County: Help library
To the editor:
We are lucky that we have hard working citizens to tackle the hard jobs that Fulton County refuses to provide (“Resident devotes time to beautifying library,” Sandy Springs Reporter, Sept. 5). However, I see that Ms. McAdam is looking for volunteers and wishes to form a coalition including funds. How about forcing Fulton County to provide the basics of lawn care and trash pickup, and the volunteers provide the talent for the landscaping extras?
This article reminds me of the reasons we fought for the city of Sandy Springs in the first place. Fulton County has never provided the services that our community deserved, although we have been writing them checks for years. As a reminder to all, almost 75 percent of the traffic lights needed repairs when the city took over. We don’t even need to talk about the ongoing street repairs.
As a longtime patron of the library, I haven’t concentrated so much on the landscaping except for the downed trees when I drive there and park.
I now am just trying to figure out if the library is even open. It was so smart of Fulton County to punish the taxpayers by closing the library on Fridays and reducing the hours. What better way to get the citizens to acquiesce to the rise in mileage rates?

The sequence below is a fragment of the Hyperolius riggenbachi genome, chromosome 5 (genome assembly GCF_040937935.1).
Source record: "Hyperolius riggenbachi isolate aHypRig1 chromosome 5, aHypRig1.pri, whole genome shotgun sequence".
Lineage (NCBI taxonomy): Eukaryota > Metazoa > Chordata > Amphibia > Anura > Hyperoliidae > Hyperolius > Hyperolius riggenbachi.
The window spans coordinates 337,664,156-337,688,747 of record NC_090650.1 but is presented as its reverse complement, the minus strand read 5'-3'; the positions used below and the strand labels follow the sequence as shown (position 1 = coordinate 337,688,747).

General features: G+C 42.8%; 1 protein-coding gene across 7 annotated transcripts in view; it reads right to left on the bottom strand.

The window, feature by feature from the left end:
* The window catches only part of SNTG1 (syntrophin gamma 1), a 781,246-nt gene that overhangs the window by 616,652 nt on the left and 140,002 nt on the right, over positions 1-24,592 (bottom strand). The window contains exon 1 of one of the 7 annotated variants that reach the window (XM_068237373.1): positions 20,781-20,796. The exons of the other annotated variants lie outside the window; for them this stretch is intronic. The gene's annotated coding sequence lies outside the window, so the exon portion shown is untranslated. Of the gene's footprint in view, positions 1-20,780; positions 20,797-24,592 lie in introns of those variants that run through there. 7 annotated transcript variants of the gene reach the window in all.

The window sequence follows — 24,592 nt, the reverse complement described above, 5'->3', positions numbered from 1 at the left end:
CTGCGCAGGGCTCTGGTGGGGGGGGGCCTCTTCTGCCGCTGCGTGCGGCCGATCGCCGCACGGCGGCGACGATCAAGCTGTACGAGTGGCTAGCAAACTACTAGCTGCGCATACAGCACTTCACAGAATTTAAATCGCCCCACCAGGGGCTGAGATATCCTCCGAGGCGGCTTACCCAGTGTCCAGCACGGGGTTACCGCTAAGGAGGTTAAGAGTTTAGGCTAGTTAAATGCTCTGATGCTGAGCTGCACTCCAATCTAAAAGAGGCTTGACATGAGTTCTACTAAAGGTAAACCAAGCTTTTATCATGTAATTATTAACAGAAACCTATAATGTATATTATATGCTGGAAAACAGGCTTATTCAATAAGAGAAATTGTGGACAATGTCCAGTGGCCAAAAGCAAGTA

With the advent of the new cities in Fulton County, the county government provides many fewer services. I simply don’t understand why they can’t seem to streamline their structure and quit wasting OUR money.
Fulton County needs to figure out how to maintain what they are responsible for. Why not using some of its prison population or those to be punished by performing community service to maintain the libraries? Let’s not allow them to abrogate their responsibilities.
My ‘red flags’ are up
To the editor:
I agree with the letter to the editor by Cindy S. Mayer (“Reconsider City Center plans,” Sandy Springs Reporter, Sept. 5-18) completely.
My husband and I have been residents of Sandy Springs since 1975 and have witnessed many changes, including the welcome creation of the city of Sandy Springs. When I began to hear of the grandiose plans for the Sandy Springs government center, my red flags began to go up.
There is no need for me to rehash Ms. Mayer’s reasoning and logic. She did a well-thought-out and cogent analysis of the situation. At the very least, when my tax money is financing such an enormous outlay as city Manager John McDonough mentions of $24 million to $40 million for a performing arts center, as part of a total city center cost of $169.3 million to $196.6 million, I and others who pay for the city and its functions should have a chance to have an input by vote on the scope of said project.
Do you believe that the majority of Sandy Springs residents are in favor of adding a performing arts center to the city government complex? I do not.